A Place for Ideas


People ask me, ‘Where’s the best place to think up good ideas?’, hoping that in the answer I might reveal the secret location of a magic glade of ideas where the Fountain of Enlightenment bubbles up from the Spring of Genius.

Of course, there are really almost as many good places as there are ideas to be thought of in them. On first glance it would seem that everybody has their own different, special place, but when we delve deeper into the question we find a few interesting facets to their commonality.

Many people would put it simply that the best ideas come from a peaceful, relaxing environment, perhaps in solitude. Some of the best places for this could be in woodland, in a sauna or in your own specially constructed den. The author Philip Pullman built a shed in his garden in which to write so that he could have peace and quiet and be surrounded by his research. But if the shed was the best place to write why did he write most of his famous trilogy in a cafe in the centre of Oxford?

Perhaps the answer has to do with how the brain works. It requires some form of stimulus and it requires a structure (rules) within which to work.

So what about a library? I’ve spent many hours in libraries not thinking about what I was supposed to be thinking about and not being very productive at all.

Could this be because the stimulus of the Library is so much less than the coffee shop? Less people, no noise, no nice smells. But the library has structure – perhaps too much. Being in an environment with so many rules that consciously need to be adheared to isn’t conducive to a free mind. That’s why children mess about in the places in which they’re most tightly restricted, like giggling at funerals. I feel faint and dizzy in delicate glassware departments in shops, ‘don’t knock the cabinet!’ says the voice in my head. I start to sway as my subconscious interprets the instruction as ‘smash all the expensive things’.

So we need a place that is peaceful (we’re not going to be too disturbed), is stimulating (but not too distracting), is structured (but not regimented). All of these the coffee shop provides. You have structure – a table and chair and a drink and no-one is going to kick you out, push you around or ask you what you’re doing (choose your coffee shop with care).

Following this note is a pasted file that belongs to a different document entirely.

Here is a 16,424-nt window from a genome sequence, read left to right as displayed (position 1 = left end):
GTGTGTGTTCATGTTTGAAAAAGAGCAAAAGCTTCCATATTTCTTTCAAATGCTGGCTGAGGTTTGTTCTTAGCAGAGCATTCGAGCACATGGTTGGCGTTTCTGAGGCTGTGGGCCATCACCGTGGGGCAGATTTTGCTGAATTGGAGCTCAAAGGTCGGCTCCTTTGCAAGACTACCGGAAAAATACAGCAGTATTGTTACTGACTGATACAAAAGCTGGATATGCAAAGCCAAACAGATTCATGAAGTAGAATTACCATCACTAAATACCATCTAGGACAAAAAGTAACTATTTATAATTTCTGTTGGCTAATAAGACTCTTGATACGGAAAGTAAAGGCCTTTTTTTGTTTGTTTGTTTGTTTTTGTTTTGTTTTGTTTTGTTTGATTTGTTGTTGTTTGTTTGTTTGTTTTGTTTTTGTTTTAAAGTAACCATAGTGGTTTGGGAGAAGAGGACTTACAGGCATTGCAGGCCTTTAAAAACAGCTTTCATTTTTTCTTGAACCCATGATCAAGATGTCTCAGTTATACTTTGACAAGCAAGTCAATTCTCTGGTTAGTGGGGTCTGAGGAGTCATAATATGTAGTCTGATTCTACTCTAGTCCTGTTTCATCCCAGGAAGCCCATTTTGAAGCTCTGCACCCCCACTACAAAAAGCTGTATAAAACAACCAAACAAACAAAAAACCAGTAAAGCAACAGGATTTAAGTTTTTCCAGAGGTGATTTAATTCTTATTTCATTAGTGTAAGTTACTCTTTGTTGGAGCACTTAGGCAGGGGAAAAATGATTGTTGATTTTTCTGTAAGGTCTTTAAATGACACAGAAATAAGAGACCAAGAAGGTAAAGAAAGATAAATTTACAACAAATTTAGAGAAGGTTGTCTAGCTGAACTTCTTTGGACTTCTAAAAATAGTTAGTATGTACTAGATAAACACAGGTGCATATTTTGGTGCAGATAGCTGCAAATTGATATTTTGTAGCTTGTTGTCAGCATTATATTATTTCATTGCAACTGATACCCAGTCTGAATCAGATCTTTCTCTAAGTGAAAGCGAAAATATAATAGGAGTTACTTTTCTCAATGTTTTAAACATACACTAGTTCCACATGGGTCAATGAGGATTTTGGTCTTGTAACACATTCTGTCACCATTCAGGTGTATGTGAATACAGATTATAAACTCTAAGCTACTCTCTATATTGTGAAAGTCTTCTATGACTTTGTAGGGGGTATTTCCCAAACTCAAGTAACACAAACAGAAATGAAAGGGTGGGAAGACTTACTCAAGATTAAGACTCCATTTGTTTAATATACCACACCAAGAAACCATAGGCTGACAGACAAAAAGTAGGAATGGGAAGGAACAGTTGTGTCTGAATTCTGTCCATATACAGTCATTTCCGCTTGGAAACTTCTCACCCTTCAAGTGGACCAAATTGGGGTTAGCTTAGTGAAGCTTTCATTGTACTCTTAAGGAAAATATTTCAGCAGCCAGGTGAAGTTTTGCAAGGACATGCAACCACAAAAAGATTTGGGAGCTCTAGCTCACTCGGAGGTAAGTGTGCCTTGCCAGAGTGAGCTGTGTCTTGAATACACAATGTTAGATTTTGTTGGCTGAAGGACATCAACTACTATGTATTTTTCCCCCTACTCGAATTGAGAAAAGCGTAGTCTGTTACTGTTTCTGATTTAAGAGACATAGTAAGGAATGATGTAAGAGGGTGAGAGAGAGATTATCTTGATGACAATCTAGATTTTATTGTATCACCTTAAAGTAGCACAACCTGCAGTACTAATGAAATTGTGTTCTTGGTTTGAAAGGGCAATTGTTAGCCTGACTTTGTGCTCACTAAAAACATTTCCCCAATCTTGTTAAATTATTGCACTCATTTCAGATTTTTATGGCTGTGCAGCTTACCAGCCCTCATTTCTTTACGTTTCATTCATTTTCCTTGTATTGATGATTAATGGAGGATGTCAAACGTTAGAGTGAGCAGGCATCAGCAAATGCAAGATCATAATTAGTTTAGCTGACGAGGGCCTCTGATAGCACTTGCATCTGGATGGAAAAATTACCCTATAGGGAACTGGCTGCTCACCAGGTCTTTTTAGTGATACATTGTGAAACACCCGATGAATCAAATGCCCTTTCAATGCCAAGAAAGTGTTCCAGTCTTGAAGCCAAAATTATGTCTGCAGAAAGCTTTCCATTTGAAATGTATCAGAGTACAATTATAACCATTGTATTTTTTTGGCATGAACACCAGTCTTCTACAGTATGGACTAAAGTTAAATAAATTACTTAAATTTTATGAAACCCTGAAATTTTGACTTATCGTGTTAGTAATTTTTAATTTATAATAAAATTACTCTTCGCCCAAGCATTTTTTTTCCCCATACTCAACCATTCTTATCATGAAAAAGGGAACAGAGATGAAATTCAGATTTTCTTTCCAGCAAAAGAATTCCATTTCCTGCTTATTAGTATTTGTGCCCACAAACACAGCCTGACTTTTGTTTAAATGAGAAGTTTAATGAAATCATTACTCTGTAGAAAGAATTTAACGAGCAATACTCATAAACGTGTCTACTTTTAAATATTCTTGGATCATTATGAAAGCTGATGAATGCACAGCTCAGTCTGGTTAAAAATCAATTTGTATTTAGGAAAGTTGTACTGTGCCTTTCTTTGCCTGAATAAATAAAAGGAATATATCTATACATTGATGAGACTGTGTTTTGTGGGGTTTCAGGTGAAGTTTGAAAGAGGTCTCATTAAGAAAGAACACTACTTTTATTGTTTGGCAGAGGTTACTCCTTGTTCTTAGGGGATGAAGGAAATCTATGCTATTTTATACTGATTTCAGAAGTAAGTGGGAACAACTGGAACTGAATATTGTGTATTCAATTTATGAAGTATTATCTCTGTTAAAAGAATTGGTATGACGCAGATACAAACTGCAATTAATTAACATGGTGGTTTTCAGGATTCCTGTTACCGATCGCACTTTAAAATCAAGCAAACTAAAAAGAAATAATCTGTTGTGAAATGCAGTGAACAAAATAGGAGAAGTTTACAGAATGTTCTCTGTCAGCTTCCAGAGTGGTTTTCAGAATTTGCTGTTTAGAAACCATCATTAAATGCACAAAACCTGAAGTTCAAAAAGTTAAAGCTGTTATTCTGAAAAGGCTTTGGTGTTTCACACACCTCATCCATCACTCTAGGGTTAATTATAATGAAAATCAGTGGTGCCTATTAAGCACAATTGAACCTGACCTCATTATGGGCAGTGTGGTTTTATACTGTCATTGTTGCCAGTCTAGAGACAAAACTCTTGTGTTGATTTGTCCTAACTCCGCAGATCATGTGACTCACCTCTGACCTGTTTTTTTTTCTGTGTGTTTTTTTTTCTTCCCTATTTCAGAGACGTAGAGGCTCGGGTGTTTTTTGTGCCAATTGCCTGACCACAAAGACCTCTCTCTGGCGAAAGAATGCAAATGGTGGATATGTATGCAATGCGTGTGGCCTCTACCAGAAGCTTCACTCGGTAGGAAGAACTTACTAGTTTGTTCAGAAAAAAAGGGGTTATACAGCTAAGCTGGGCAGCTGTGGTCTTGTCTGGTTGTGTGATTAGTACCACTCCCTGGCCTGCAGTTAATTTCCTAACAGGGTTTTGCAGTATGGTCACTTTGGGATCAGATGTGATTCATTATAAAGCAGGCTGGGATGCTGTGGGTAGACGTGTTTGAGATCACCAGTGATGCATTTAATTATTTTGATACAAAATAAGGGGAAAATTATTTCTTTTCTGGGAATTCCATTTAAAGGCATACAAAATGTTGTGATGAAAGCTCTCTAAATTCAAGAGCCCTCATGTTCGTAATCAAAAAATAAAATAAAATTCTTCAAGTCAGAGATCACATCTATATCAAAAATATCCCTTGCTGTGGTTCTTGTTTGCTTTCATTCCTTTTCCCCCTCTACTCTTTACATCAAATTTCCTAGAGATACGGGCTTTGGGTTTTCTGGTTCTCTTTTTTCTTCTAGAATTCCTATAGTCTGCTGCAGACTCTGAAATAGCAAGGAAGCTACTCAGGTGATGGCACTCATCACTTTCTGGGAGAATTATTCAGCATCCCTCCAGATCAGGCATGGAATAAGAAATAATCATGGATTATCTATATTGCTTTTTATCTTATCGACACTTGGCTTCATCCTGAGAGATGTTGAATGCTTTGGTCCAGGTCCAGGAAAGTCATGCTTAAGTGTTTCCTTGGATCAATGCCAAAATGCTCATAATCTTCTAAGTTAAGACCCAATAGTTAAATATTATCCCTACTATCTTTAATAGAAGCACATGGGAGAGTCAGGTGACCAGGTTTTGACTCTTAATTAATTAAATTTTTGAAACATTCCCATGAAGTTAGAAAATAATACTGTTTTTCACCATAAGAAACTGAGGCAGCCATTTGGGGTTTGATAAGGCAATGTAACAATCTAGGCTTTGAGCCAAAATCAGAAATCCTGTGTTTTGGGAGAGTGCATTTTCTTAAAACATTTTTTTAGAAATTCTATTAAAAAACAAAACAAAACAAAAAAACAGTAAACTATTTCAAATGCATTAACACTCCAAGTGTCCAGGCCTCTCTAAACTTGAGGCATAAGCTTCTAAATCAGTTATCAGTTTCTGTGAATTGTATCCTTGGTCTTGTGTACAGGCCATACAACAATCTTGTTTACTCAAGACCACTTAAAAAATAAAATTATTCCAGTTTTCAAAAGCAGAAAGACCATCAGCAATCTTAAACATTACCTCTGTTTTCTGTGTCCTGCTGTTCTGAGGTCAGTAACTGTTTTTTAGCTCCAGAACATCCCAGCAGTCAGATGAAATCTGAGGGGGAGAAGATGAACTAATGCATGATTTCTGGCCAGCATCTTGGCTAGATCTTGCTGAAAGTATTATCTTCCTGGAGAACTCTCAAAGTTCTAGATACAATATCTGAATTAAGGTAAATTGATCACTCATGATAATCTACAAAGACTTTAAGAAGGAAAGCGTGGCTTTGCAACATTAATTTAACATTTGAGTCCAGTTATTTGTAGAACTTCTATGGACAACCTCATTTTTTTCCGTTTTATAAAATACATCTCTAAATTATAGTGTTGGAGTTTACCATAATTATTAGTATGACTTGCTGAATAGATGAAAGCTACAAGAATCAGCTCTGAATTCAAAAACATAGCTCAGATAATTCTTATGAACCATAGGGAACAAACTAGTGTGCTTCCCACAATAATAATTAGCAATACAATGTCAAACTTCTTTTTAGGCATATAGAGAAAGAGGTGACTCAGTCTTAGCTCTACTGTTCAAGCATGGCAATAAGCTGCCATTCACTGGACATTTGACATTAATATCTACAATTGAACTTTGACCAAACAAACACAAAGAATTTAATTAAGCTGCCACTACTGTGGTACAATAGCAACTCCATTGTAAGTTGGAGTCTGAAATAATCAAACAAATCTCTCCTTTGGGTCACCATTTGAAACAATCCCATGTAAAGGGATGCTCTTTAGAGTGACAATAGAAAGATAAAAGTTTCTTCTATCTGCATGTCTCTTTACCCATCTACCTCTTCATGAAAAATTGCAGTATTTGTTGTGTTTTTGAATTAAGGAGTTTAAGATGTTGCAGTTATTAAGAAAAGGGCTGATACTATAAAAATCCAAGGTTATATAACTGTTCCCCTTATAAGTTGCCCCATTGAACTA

Don’t overlook the fact that change is sometimes better than a rest – if you work in a busy office you may get your best ideas in a peaceful place but if you work in solitude and silence you may find your genius is unleashed at a crowd of noise.

I know where my magic glade is. But that would be telling. Find your own.

For more see:
www.aydinstone.com
www.sunmakers.co.uk

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Thanks for the Memory


A paradigm is a model or example that helps us understand something complex. I want you to consider re-thinking your paradigm of what you believe memory to be. The reason is that memory is the playing field where the game of creativity takes place. Without it you can’t be creative and neither can you know what being creative is. Let me explain.

There are two types of memory, long and short. Short term memory holds data for up to 30 seconds and can only retain it after that by constantly re-entering it. This is why you forget a telephone number just after looking it up (unless you keep saying it).

Long term memory is associations. Nothing can exist in your memory unless it’s connected to a multitude of other things: it’s colour, taste, time, sounds, emotions, history, people, places. You can’t have a thing in memory (a memorand) just floating around, it has to have a place with in the network of associations. But that ‘place’ is not a ‘pigeon hole’. This is the first part of the memory paradigm that we need to re-consider. Our memory does not work like a computer which stores lists of data which can be wiped. The memorands in our memory cannot be wiped, but their associations can be reconfigured.